Monday, April 17, 2006

rocking toward a free world

About the new new Neil Young album, Living With War, with the instant classic, "Impeach the President". Did he sleep during these three days or what? And has there ever been a "President" more fittingly judged by pop culture, ever. (UPDATE: Interview with Neil Young here, courtesy of Dialogic. And much more on the making of the album at Daily Kos.)

Of course the pop-culture-wars have always been structurally cartoonish (an increasing awareness of which is now reflected, with an irony that will, soon enough, become tired with itself, but also never vanish or in principle be finished). The culture "wars" are fraught with polemic on both sides (that's what pop does! it excites!). To be merely popophoric here, in any simplistic sense, will clearly not suffice.

But in relentlessly thematizing oppositions (often by exploding the unspoken, or under-spoken, because embarrassing), pop also, and precisely by risking the naturalization of these borders–that is, by taking political and popular speech too seriously, or rather, simply at its word–cannot help but raise the question of its own remove from the realm of political judgement. Pop strives to be about the questioning of taste, as abstracted from the sacred. The naiveté and forgetfulness pop embodies, and invokes, by taking political and popular speech (they are the same) at their very word, is precisely what makes those who insist on taking pop at its word–who so identify with caricatures and cartoons–so ridiculous.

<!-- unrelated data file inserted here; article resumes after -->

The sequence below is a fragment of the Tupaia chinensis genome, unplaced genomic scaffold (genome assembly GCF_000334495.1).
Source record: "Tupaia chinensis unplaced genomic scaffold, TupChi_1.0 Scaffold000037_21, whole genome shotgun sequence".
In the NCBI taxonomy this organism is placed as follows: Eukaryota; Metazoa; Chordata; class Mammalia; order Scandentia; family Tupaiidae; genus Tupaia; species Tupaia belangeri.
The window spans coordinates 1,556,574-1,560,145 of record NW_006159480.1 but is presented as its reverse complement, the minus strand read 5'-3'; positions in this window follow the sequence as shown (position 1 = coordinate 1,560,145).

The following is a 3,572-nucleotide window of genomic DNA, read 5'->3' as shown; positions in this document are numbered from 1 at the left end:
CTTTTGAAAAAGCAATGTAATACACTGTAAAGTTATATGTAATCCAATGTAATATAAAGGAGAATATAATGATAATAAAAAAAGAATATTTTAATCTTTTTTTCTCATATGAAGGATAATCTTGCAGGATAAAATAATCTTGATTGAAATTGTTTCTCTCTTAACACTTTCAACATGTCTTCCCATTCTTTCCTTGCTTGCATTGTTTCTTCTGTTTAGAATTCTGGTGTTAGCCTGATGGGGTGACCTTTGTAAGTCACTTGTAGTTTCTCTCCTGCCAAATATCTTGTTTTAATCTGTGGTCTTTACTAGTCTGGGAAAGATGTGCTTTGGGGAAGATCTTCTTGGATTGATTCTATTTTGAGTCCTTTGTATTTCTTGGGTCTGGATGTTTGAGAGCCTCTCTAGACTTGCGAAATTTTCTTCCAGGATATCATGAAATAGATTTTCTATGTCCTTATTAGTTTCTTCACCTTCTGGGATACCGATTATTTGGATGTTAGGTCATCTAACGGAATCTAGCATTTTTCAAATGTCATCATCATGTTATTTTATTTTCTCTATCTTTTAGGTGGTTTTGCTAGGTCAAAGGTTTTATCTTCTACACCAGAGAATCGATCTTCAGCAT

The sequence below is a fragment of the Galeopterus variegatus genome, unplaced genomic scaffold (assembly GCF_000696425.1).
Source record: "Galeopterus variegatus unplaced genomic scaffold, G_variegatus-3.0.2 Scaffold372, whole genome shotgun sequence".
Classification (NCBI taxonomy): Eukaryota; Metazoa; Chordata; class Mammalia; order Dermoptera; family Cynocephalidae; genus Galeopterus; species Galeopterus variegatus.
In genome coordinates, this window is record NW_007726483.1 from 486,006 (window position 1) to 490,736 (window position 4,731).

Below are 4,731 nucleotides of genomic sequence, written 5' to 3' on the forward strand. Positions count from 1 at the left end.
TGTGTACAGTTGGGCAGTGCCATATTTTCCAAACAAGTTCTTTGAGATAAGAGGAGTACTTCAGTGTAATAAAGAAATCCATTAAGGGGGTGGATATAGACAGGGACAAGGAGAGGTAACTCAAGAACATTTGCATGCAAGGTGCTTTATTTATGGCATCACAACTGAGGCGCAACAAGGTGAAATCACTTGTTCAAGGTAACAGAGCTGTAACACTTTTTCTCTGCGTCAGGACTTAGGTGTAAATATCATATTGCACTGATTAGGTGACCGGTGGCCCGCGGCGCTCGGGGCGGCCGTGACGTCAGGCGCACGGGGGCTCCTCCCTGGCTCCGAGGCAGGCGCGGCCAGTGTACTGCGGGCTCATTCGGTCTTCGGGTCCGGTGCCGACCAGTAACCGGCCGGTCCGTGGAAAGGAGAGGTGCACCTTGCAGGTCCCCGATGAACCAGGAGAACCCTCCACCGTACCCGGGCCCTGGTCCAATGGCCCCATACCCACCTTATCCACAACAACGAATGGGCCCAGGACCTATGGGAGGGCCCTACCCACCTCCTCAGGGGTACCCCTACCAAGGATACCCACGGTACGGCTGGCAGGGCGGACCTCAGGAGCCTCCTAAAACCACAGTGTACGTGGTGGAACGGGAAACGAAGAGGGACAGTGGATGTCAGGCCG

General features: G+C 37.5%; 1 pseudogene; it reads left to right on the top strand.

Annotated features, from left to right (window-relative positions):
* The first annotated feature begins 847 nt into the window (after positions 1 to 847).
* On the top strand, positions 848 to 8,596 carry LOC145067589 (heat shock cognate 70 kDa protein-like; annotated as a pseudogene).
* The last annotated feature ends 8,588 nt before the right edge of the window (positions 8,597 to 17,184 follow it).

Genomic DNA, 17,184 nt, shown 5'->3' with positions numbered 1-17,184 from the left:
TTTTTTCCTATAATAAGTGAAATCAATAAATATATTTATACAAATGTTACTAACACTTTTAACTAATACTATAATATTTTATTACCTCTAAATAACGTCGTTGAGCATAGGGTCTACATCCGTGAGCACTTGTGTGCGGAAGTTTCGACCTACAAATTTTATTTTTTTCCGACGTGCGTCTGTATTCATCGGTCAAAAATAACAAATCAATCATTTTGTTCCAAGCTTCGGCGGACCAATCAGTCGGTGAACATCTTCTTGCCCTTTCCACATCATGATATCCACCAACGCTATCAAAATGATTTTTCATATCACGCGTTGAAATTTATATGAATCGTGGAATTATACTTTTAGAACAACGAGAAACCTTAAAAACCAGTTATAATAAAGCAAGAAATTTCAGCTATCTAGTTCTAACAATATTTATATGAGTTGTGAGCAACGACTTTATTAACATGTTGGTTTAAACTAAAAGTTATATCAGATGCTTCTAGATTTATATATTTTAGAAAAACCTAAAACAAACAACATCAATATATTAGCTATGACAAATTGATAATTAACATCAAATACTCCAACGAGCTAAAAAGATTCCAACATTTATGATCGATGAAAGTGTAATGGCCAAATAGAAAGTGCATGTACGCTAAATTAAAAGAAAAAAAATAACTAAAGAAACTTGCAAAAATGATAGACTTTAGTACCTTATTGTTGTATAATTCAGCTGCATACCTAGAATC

Boy is it "fun", though. This will to mob-identification and distraction. The will to ceremonial 'wartime', the false eros of state-sanctioned murder, how enormously difficult to re-direct. Centuries of genetic memory and language are against it. Without re-questioning the filiations of 'friendship' and 'brotherhood', at their very (Christian) root and concept, such re-direction–or so some would argue–may go precisely nowhere.

(Of course one side in this ideologue-passion cartoon war is utterly repellent, and nowhere near approaching the league of Neil Young, whose work ultimately transcends the pop horizon altogether.)

via Rising Hegemon (via Cursor)

For the freak economies of interest. Something far more interesting.

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